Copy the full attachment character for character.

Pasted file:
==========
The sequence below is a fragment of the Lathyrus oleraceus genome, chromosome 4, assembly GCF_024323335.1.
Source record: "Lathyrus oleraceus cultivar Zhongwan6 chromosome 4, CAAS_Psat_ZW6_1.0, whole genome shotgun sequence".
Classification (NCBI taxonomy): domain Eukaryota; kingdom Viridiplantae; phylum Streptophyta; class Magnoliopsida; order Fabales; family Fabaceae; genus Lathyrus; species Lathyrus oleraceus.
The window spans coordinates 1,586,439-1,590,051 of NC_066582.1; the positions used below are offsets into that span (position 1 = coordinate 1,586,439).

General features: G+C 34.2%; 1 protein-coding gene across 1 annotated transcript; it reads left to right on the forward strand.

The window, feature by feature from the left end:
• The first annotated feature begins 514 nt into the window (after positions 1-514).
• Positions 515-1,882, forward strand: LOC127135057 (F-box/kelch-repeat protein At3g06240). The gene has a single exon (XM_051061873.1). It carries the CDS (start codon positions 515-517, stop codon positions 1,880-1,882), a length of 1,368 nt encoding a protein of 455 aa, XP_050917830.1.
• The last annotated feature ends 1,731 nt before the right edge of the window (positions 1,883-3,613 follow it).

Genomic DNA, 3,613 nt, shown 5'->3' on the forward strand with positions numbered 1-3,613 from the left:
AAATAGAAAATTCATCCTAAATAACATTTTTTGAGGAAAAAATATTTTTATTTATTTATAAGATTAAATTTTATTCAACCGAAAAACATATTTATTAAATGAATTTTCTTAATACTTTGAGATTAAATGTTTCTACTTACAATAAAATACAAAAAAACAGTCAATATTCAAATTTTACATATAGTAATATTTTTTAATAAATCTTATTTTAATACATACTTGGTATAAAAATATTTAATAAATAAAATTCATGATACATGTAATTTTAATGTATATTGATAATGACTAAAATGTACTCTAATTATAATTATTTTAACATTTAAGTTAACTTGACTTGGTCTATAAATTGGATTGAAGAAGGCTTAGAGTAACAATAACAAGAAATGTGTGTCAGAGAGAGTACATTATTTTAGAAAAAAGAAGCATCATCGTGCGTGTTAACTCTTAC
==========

The sequence below is a fragment of the Lathyrus oleraceus genome, chromosome 4, assembly GCF_024323335.1.
Source record: "Lathyrus oleraceus cultivar Zhongwan6 chromosome 4, CAAS_Psat_ZW6_1.0, whole genome shotgun sequence".
Classification (NCBI taxonomy): domain Eukaryota; kingdom Viridiplantae; phylum Streptophyta; class Magnoliopsida; order Fabales; family Fabaceae; genus Lathyrus; species Lathyrus oleraceus.
The window spans coordinates 1,586,439-1,590,051 of NC_066582.1; the positions used below are offsets into that span (position 1 = coordinate 1,586,439).

General features: G+C 34.2%; 1 protein-coding gene across 1 annotated transcript; it reads left to right on the forward strand.

The window, feature by feature from the left end:
• The first annotated feature begins 514 nt into the window (after positions 1-514).
• Positions 515-1,882, forward strand: LOC127135057 (F-box/kelch-repeat protein At3g06240). The gene has a single exon (XM_051061873.1). It carries the CDS (start codon positions 515-517, stop codon positions 1,880-1,882), a length of 1,368 nt encoding a protein of 455 aa, XP_050917830.1.
• The last annotated feature ends 1,731 nt before the right edge of the window (positions 1,883-3,613 follow it).

Genomic DNA, 3,613 nt, shown 5'->3' on the forward strand with positions numbered 1-3,613 from the left:
AAATAGAAAATTCATCCTAAATAACATTTTTTGAGGAAAAAATATTTTTATTTATTTATAAGATTAAATTTTATTCAACCGAAAAACATATTTATTAAATGAATTTTCTTAATACTTTGAGATTAAATGTTTCTACTTACAATAAAATACAAAAAAACAGTCAATATTCAAATTTTACATATAGTAATATTTTTTAATAAATCTTATTTTAATACATACTTGGTATAAAAATATTTAATAAATAAAATTCATGATACATGTAATTTTAATGTATATTGATAATGACTAAAATGTACTCTAATTATAATTATTTTAACATTTAAGTTAACTTGACTTGGTCTATAAATTGGATTGAAGAAGGCTTAGAGTAACAATAACAAGAAATGTGTGTCAGAGAGAGTACATTATTTTAGAAAAAAGAAGCATCATCGTGCGTGTTAACTCTTAC